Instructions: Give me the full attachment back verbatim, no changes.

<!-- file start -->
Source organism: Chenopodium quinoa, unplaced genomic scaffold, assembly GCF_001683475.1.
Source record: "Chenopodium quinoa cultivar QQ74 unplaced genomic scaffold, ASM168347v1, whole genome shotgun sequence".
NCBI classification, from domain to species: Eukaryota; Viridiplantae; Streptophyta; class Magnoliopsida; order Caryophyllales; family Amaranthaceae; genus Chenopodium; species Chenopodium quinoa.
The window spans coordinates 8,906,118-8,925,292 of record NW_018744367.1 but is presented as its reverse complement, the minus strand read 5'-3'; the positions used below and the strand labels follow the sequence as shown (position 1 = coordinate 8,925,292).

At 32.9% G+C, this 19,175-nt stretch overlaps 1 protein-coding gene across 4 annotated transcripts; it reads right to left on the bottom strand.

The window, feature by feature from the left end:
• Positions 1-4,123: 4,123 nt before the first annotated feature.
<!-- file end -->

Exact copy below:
Source organism: Chenopodium quinoa, unplaced genomic scaffold, assembly GCF_001683475.1.
Source record: "Chenopodium quinoa cultivar QQ74 unplaced genomic scaffold, ASM168347v1, whole genome shotgun sequence".
NCBI classification, from domain to species: Eukaryota; Viridiplantae; Streptophyta; class Magnoliopsida; order Caryophyllales; family Amaranthaceae; genus Chenopodium; species Chenopodium quinoa.
The window spans coordinates 8,906,118-8,925,292 of record NW_018744367.1 but is presented as its reverse complement, the minus strand read 5'-3'; the positions used below and the strand labels follow the sequence as shown (position 1 = coordinate 8,925,292).

At 32.9% G+C, this 19,175-nt stretch overlaps 1 protein-coding gene across 4 annotated transcripts; it reads right to left on the bottom strand.

The window, feature by feature from the left end:
• Positions 1-4,123: 4,123 nt before the first annotated feature.